Xanthan Gum



What is Xanthan Gum?

Xanthan gum is an ingredient often used in food to help to bind and improve texture. However, it is also a great ingredient used in skincare to improve binding, emulsify, and thicken the product. Xanthan gum is a polysaccharide, which means it is a carbohydrate. Interestingly it is a carbohydrate that is derived from the sticky coating of a particular type of bacteria, Xanthomonas campestris. While this may sound strange, many food and skincare ingredients are derived from bacteria, think kombucha, and some enzyme masks. This coating is dried and used in a liquid or powder form. 

Xanthan gum is found in every category of cosmetic products, with 3,470 reported uses under the FDA. It can be found in everything from cleansers to masks, serums to peels. Xanthan gum is a popular ingredient for green beauty brands as it is naturally derived and is safe. The Cosmetic Ingredient Review has approved xanthan gum for skincare and personal use products. It is important to note that while xanthan gum does not cause any irritation or sensitivity, it is possible to have an allergy to xanthan gum. The potential for allergy comes from the fact that xanthan gum is derived using corn, wheat, dairy, and soy. It is usually the derivation source that causes the allergy and often occurs when it is ingested rather than when it is applied topically.  

The strength of xanthan gum in products tends to be very low, usually between 0.0001-2%. This is due to both the lack of benefits it provides and the effectiveness at thickening. Xanthan gum is only required in minimal quantities to get the desired texture. 

Xanthan gum

the good: Helps to bind and thicken the formulation to create a smooth, even-textured product.

the not so good:Can irritate people with identified allergies to either xanthan gum or the type of grain that it is derived from.

Who is it for?All skin types except those that have an identified allergy to it.

Synergetic ingredients:Works well with most ingredients

Keep an eye on:Nothing to keep an eye on here.

What is Xanthan Gum used for?

In cosmetics and personal care products, xanthan gum functions as a binder, emulsifier, and a thickening agent. As the name implies, a binder is an ingredient that binds together other ingredients. As a binder, xanthan gum functions to prevent other ingredients used in a cosmetic formulation from separating or splitting. For example, binders are often used in pressed powders to keep them together in the container.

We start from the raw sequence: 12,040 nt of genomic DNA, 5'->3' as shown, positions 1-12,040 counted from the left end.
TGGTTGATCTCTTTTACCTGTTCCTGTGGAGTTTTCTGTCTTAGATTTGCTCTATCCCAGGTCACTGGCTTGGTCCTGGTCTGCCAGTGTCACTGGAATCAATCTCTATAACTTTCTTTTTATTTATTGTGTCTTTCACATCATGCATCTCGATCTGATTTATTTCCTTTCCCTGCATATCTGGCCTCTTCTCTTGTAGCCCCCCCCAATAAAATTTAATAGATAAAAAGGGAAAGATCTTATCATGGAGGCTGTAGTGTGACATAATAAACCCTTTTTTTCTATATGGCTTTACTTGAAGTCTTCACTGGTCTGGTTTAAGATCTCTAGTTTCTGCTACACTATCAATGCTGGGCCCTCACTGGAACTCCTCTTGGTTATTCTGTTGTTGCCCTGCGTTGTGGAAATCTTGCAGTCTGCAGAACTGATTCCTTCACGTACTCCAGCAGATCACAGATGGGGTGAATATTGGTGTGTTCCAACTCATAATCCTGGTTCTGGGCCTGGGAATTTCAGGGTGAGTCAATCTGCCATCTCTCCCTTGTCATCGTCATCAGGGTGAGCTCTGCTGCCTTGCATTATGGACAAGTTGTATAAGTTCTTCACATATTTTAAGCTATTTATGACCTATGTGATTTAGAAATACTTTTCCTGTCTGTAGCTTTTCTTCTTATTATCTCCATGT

Xanthan gum also functions as an emulsifier. Emulsifiers help to mix oil and water-based ingredients to form an even stable product- making xanthan a great ingredient for products that contain both water and oil components. According to The European Food Emulsifiers Manufacturers Association (EFEMA), when water and oil are mixed and vigorously shaken, a dispersion of oil droplets in water – and vice versa are formed. When shaking stops, the oil and water start to separate. To address this problem, an emulsion stabilizer like xanthan gum can be added. This helps the droplets remain dispersed and produces a stable emulsion. As an emulsifying agent, xanthan gum can also help to form emulsions by reducing the surface tension of the substances to be mixed.

Another common use for xanthan gum in cosmetics is as a thickening agent. The thickness of a product is usually purely sensory, as it makes the product feel nice as it applies to the skin. When xanthan gum is added to water, it creates a gel that when mixed into products. Even in concentrations of less than one percent, xanthan gum has the ability to increase the thickness of liquids and improve texture greatly. 

Is Xanthan Gum Safe?

The Food and Drug Administration (FDA) includes xanthan gum on its list of food additives permitted for direct addition to food. In foods, it is allowed to be used as a stabilizer, emulsifier, thickener, suspending agent, bodying agent, or foam enhancer. The safety of xanthan gum as a food additive is well established. 

The safety of xanthan gum in skincare has been reviewed by the Cosmetic Ingredient Review (CIR) Expert Panel. The CIR Expert Panel investigates the safety of skincare and personal use ingredients. They considered a number of studies of microbial polysaccharides or carbohydrates that are derived from bacteria and concluded that this ingredient is safe for its indicated uses.

It is possible for some people to have allergies to xanthan gum since it can be derived from corn, wheat, dairy, and soy. However, symptoms are thought to occur only after xanthan gum is ingested, rather than applied to the skin.

Fiume, M et al. 2016. ‘Safety Assessment of Microbial Polysaccharide Gums as Used in Cosmetics’, International Journal of Toxicology, vol. 35, 5-49. Klaschka, U, 2016. ‘Natural personal care products – analysis of ingredient lists and legal situation’, Environmental Sciences Europe, vol. 28, is. 1. Berardo Gonçalves Maia Campos, P, Oliveira de Melo, M, & Bueno de Camargo Junior, F, 2014. Effects of Polysaccharide-Based Formulations on Human Skin, Polysaccharides, pp. 1-18.



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